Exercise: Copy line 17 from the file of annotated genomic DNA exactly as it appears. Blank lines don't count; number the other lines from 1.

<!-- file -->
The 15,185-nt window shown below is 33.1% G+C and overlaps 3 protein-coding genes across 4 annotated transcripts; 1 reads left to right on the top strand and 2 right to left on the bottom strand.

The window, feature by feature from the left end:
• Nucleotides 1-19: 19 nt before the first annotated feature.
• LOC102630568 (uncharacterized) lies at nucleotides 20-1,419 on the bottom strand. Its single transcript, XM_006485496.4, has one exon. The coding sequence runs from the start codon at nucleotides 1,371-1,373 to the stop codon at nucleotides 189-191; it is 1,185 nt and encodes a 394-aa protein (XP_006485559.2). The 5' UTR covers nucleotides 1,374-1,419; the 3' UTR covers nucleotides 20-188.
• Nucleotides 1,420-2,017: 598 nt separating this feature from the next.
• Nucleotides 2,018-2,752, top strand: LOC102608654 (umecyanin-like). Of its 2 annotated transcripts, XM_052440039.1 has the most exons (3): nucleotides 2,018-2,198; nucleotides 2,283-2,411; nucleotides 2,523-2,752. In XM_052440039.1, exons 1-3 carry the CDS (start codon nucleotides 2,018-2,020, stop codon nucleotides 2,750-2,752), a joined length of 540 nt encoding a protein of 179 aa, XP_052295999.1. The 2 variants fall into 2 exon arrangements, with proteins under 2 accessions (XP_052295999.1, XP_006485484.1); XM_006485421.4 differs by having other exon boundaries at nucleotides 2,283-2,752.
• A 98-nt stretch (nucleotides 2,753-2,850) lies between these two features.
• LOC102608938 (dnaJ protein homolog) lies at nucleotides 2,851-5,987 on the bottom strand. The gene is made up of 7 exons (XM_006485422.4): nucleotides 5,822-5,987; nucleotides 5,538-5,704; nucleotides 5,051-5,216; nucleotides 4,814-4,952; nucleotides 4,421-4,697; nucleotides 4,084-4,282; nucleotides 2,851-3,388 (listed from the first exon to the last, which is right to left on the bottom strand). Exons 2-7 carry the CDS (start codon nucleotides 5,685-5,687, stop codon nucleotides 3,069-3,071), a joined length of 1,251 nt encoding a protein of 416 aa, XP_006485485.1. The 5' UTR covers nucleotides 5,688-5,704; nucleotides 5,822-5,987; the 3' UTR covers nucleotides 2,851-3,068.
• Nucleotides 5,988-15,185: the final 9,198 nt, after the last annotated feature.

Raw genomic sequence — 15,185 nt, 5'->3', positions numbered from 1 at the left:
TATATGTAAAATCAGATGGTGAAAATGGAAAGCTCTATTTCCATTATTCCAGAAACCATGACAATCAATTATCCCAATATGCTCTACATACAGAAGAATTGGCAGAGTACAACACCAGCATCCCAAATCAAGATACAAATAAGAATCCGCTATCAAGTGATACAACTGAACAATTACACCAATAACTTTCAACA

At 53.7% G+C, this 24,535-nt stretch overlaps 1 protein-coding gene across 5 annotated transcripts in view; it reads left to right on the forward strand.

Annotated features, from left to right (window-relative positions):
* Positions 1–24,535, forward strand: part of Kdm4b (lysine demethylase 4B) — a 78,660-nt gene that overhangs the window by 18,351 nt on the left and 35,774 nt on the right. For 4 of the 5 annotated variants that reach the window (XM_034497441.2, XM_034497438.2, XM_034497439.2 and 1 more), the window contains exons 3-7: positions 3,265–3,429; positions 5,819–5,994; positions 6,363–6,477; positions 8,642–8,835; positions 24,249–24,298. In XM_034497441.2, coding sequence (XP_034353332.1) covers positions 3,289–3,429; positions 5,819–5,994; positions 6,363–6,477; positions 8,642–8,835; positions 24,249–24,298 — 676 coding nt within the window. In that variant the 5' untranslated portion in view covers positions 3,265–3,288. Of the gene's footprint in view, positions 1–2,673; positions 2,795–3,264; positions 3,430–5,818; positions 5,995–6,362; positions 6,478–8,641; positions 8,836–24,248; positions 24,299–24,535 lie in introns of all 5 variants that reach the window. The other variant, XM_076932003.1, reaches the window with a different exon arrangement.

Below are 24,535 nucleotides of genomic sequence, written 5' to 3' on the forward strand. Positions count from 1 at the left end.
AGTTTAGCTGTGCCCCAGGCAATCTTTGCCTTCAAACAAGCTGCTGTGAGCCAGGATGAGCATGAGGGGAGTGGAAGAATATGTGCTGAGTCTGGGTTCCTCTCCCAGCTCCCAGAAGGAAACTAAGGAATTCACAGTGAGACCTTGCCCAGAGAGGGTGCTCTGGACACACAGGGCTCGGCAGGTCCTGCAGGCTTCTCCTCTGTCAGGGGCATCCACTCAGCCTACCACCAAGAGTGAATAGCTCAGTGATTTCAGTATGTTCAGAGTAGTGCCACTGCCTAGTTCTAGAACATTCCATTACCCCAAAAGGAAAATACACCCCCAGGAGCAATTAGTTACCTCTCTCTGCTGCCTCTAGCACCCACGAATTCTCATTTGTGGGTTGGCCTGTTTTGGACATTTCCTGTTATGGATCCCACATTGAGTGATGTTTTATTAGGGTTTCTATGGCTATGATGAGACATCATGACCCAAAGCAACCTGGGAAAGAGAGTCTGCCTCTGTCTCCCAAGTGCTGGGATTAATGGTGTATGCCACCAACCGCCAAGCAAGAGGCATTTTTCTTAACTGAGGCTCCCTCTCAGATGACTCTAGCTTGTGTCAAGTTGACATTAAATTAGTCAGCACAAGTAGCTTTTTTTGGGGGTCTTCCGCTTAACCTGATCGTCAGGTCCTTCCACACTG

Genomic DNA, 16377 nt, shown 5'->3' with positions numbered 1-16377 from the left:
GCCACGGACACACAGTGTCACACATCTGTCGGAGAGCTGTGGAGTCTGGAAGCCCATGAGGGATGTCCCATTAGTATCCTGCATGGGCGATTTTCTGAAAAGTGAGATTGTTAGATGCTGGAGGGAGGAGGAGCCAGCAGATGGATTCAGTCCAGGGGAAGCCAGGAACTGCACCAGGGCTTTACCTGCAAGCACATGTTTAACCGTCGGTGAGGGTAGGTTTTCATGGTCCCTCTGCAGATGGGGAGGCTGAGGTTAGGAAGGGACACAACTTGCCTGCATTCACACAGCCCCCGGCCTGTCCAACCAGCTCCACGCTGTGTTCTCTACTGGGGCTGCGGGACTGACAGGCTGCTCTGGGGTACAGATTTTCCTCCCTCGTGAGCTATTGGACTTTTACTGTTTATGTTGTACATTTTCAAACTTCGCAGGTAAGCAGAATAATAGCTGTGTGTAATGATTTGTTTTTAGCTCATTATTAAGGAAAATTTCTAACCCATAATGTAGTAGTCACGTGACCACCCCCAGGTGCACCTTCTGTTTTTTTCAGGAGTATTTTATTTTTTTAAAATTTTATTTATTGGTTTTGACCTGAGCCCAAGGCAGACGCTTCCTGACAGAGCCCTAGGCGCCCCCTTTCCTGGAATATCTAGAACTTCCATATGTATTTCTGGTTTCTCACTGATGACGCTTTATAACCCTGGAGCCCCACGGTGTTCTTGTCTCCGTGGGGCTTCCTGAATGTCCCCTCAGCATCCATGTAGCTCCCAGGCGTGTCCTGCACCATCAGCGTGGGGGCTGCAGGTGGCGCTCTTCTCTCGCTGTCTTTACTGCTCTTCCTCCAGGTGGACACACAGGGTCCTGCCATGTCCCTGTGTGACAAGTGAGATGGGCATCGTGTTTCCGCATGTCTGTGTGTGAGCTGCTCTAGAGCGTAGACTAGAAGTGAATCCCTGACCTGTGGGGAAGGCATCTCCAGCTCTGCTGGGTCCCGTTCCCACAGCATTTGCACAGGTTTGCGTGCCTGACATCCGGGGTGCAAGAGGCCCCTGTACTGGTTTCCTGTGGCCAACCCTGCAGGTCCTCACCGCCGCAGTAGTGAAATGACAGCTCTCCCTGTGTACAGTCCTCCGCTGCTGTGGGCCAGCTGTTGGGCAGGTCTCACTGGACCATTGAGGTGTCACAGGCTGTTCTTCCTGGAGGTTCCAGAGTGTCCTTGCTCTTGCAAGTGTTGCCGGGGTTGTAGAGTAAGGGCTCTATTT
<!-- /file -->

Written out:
Genomic DNA, 16377 nt, shown 5'->3' with positions numbered 1-16377 from the left: